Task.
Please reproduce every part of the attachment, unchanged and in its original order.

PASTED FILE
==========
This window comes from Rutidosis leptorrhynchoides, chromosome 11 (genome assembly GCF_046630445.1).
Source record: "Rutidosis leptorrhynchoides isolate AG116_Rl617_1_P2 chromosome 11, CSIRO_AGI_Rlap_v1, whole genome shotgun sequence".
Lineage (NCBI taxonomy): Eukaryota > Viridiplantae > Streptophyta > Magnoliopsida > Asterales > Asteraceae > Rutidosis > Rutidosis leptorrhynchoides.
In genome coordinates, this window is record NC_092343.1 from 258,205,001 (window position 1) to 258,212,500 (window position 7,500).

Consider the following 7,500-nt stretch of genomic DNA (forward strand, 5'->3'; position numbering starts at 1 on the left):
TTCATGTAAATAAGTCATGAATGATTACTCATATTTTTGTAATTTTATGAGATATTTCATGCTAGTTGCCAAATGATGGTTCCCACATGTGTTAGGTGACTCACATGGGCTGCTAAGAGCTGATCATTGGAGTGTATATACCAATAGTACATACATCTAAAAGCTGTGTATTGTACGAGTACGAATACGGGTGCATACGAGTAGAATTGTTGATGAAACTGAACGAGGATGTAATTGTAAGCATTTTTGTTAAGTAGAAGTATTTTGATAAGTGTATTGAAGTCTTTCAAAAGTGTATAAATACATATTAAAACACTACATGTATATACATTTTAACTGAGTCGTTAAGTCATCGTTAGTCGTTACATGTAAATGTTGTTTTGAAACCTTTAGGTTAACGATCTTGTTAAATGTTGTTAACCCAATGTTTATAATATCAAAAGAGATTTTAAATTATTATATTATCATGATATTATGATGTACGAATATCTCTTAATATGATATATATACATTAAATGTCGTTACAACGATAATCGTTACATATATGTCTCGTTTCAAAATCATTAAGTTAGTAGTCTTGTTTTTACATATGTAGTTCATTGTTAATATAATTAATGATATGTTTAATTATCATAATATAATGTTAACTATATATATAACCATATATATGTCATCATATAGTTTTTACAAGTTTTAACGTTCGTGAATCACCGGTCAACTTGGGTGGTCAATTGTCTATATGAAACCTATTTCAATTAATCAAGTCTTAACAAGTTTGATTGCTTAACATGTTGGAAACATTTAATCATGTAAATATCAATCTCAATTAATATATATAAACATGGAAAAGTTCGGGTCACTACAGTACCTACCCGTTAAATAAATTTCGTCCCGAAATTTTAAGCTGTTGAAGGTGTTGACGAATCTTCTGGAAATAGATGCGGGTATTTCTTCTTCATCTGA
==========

This window comes from Rutidosis leptorrhynchoides, chromosome 11 (genome assembly GCF_046630445.1).
Source record: "Rutidosis leptorrhynchoides isolate AG116_Rl617_1_P2 chromosome 11, CSIRO_AGI_Rlap_v1, whole genome shotgun sequence".
Lineage (NCBI taxonomy): Eukaryota > Viridiplantae > Streptophyta > Magnoliopsida > Asterales > Asteraceae > Rutidosis > Rutidosis leptorrhynchoides.
In genome coordinates, this window is record NC_092343.1 from 258,205,001 (window position 1) to 258,212,500 (window position 7,500).

Consider the following 7,500-nt stretch of genomic DNA (forward strand, 5'->3'; position numbering starts at 1 on the left):
TTCATGTAAATAAGTCATGAATGATTACTCATATTTTTGTAATTTTATGAGATATTTCATGCTAGTTGCCAAATGATGGTTCCCACATGTGTTAGGTGACTCACATGGGCTGCTAAGAGCTGATCATTGGAGTGTATATACCAATAGTACATACATCTAAAAGCTGTGTATTGTACGAGTACGAATACGGGTGCATACGAGTAGAATTGTTGATGAAACTGAACGAGGATGTAATTGTAAGCATTTTTGTTAAGTAGAAGTATTTTGATAAGTGTATTGAAGTCTTTCAAAAGTGTATAAATACATATTAAAACACTACATGTATATACATTTTAACTGAGTCGTTAAGTCATCGTTAGTCGTTACATGTAAATGTTGTTTTGAAACCTTTAGGTTAACGATCTTGTTAAATGTTGTTAACCCAATGTTTATAATATCAAAAGAGATTTTAAATTATTATATTATCATGATATTATGATGTACGAATATCTCTTAATATGATATATATACATTAAATGTCGTTACAACGATAATCGTTACATATATGTCTCGTTTCAAAATCATTAAGTTAGTAGTCTTGTTTTTACATATGTAGTTCATTGTTAATATAATTAATGATATGTTTAATTATCATAATATAATGTTAACTATATATATAACCATATATATGTCATCATATAGTTTTTACAAGTTTTAACGTTCGTGAATCACCGGTCAACTTGGGTGGTCAATTGTCTATATGAAACCTATTTCAATTAATCAAGTCTTAACAAGTTTGATTGCTTAACATGTTGGAAACATTTAATCATGTAAATATCAATCTCAATTAATATATATAAACATGGAAAAGTTCGGGTCACTACAGTACCTACCCGTTAAATAAATTTCGTCCCGAAATTTTAAGCTGTTGAAGGTGTTGACGAATCTTCTGGAAATAGATGCGGGTATTTCTTCTTCATCTGA